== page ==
Rabbi Richard Flom stood on the bema — the raised platform at the front of the synagogue and proceeded with a crash course in conservative Judaism.
Addressing 115 John Muir Middle School students, he explained the 12 tribes of Israel, the ark, the presence of the Israeli flag and the Torah.
“You will notice unlike the books you are used to this goes from right to left,” Flom said. “Hebrew is written right to left. You will see the Hebrew on the right-hand side and the English translation on the left-hand side.”
The object that generated the most interest was a long, twisted antelope horn known as a Shofar that is sounded on special occasions, including Yom Kippur and Rosh Hashanah. Flom sounded a few notes on it, to much applause.
Temple Emanu El was one of three stops students made Tuesday during a walking tour that provided first-hand exposure to the faith traditions they are currently studying under social studies teacher Barry Sarna.
“Seventh-grade curriculum has a lot of religion in it from a historical standpoint. I thought it would be a great idea if we could come visit the church or synagogue,” Sarna said. “And then I thought we could not only do it, but do it cheaply, or free.”
In addition to the synagogue, destinations included St. Robert Bellarmine Catholic Church and First United Methodist Church.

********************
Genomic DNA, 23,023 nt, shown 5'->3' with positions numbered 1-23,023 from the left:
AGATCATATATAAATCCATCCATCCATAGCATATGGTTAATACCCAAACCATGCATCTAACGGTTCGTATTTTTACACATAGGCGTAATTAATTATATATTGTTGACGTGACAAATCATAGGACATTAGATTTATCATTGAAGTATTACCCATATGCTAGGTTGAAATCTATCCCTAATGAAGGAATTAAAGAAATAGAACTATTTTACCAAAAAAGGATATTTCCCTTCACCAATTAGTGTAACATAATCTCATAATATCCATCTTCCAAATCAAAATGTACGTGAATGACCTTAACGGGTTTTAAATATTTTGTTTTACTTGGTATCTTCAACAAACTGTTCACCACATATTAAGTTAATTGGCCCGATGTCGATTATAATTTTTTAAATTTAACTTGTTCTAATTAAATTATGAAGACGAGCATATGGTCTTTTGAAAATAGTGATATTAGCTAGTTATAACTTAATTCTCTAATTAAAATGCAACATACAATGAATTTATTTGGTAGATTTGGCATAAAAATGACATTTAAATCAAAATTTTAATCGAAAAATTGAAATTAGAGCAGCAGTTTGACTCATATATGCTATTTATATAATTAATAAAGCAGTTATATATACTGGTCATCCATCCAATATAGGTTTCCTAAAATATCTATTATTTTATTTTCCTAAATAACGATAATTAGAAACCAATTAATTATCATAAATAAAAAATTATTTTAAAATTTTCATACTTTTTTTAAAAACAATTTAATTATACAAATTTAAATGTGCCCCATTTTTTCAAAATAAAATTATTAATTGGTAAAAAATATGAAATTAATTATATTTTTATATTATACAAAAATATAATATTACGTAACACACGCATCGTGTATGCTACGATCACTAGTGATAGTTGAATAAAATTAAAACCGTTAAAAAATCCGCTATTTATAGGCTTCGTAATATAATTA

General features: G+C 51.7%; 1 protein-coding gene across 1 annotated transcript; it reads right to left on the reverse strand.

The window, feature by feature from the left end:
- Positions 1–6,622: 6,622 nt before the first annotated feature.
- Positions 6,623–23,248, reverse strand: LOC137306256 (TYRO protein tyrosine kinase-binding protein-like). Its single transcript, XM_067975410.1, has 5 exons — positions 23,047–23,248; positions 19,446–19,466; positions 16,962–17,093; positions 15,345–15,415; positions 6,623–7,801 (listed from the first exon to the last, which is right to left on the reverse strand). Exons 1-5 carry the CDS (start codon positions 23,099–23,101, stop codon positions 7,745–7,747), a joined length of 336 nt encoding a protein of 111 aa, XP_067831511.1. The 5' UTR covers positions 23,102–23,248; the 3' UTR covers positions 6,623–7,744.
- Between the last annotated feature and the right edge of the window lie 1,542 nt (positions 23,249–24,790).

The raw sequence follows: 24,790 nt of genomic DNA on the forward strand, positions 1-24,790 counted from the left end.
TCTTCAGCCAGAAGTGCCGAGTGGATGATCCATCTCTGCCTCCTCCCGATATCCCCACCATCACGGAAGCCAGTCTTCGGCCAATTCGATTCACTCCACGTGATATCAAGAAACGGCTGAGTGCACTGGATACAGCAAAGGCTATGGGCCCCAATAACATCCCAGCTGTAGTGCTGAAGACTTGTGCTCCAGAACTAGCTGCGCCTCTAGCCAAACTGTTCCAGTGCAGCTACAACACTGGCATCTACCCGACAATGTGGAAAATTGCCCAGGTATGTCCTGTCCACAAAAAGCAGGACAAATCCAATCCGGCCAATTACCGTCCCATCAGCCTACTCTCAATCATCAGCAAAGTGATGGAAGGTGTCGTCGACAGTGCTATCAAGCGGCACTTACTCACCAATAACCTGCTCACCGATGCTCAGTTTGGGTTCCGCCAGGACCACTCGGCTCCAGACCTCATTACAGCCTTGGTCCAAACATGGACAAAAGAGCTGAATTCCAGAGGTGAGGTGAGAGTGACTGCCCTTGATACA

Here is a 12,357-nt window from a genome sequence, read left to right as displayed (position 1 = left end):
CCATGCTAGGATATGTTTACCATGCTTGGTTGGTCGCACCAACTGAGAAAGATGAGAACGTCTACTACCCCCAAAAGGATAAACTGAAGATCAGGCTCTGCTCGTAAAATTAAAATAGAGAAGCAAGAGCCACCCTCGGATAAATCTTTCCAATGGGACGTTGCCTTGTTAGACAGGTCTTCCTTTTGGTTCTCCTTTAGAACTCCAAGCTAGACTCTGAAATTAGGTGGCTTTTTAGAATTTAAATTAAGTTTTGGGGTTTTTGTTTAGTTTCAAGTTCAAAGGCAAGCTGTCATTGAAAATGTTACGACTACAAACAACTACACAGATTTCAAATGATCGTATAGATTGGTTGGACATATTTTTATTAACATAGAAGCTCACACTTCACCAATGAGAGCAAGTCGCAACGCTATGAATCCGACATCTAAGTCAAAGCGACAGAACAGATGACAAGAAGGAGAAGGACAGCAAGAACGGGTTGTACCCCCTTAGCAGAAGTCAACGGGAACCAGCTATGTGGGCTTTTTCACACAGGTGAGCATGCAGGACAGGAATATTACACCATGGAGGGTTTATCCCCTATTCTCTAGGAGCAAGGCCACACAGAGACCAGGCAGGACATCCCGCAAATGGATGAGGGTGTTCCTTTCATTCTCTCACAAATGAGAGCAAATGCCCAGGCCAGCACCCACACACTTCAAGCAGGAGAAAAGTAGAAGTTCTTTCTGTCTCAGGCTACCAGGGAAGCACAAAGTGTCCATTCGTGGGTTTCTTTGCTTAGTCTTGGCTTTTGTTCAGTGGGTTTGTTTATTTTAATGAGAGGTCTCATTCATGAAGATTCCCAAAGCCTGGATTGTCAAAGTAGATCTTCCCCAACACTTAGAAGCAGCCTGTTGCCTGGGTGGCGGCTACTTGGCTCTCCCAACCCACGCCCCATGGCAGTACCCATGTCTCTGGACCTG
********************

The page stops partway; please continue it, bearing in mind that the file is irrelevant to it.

“It has grown every year,” Sarna said. “They all know what they are doing, the rabbis and priests. And they have good time with it, and they are so happy to welcome us in.”
Students said that the walk is just one creative approach their teacher uses to teach them about the influence of Christianity, Judaism and Islam during the Middle Ages.
On one occasion, he staged a mini-reenactment of a medieval battle in which the students had to defend themselves against flying wads of paper using their text books, said 13-year-old Alexia Hatun. Another time, he gave them a taste of the corruption of the medieval Roman Catholic Church.
“He had us take a test he knew we would fail,” Alexia said. “It was all fake, but it was to teach us about the selling of indulgences.”
Fr. John Collins, pastor at St. Robert Bellarmine, explained the church’s liturgical calendar, the priests¿ vestments and the significance of the baptismal font.
“We believe that baptism is our spiritual entry into the church and the life of God,” Collins said. “Often times the church will place [baptismal fonts] physically at the doorway as a reminder of how we are entering into a life God wants us to have.”
The stained-glass windows and statuary typically found in Catholic churches are somewhat like family photos hanging on the wall in homes, he said.
“We all have these walls and what we are doing is we are honoring the people who have gone before us and reminding ourselves who they are and the fact that they were just like us,” Collins said. “You walk into the church and it is like our family, our family portrait wall. They are there to motivate us and inspire us as we go on our journey.”
For many students, Tuesday was the first time they had stepped into a synagogue or a church, Sarna said. The walking field trip is a reminder that there are wonderful enrichment opportunities within Burbank, he added.
“When they come here they are going to see…that there are more similarities than differences,” Sarna said. “That is what they are going to come away with.”